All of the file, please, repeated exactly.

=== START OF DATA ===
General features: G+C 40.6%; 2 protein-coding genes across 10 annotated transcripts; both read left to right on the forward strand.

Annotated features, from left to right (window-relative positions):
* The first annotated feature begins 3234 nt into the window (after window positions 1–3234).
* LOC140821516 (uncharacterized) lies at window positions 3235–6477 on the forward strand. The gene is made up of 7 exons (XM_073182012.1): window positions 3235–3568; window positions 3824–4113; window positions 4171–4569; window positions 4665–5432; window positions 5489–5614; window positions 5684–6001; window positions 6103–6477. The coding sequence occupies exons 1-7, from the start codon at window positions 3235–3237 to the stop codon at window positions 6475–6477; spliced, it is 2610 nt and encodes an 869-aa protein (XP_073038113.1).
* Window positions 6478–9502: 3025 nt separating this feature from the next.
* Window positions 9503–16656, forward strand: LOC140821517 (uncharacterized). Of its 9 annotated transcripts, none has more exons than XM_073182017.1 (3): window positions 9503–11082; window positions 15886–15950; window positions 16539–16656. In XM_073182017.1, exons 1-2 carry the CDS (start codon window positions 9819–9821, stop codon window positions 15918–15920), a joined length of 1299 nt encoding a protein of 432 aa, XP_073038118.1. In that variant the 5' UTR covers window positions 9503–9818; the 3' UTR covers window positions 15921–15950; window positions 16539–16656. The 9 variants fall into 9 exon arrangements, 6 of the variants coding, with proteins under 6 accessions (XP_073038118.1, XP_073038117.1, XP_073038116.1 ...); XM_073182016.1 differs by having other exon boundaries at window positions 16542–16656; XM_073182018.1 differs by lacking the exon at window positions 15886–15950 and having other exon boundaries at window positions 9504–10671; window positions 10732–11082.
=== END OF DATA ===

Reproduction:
General features: G+C 40.6%; 2 protein-coding genes across 10 annotated transcripts; both read left to right on the forward strand.

Annotated features, from left to right (window-relative positions):
* The first annotated feature begins 3234 nt into the window (after window positions 1–3234).
* LOC140821516 (uncharacterized) lies at window positions 3235–6477 on the forward strand. The gene is made up of 7 exons (XM_073182012.1): window positions 3235–3568; window positions 3824–4113; window positions 4171–4569; window positions 4665–5432; window positions 5489–5614; window positions 5684–6001; window positions 6103–6477. The coding sequence occupies exons 1-7, from the start codon at window positions 3235–3237 to the stop codon at window positions 6475–6477; spliced, it is 2610 nt and encodes an 869-aa protein (XP_073038113.1).
* Window positions 6478–9502: 3025 nt separating this feature from the next.
* Window positions 9503–16656, forward strand: LOC140821517 (uncharacterized). Of its 9 annotated transcripts, none has more exons than XM_073182017.1 (3): window positions 9503–11082; window positions 15886–15950; window positions 16539–16656. In XM_073182017.1, exons 1-2 carry the CDS (start codon window positions 9819–9821, stop codon window positions 15918–15920), a joined length of 1299 nt encoding a protein of 432 aa, XP_073038118.1. In that variant the 5' UTR covers window positions 9503–9818; the 3' UTR covers window positions 15921–15950; window positions 16539–16656. The 9 variants fall into 9 exon arrangements, 6 of the variants coding, with proteins under 6 accessions (XP_073038118.1, XP_073038117.1, XP_073038116.1 ...); XM_073182016.1 differs by having other exon boundaries at window positions 16542–16656; XM_073182018.1 differs by lacking the exon at window positions 15886–15950 and having other exon boundaries at window positions 9504–10671; window positions 10732–11082.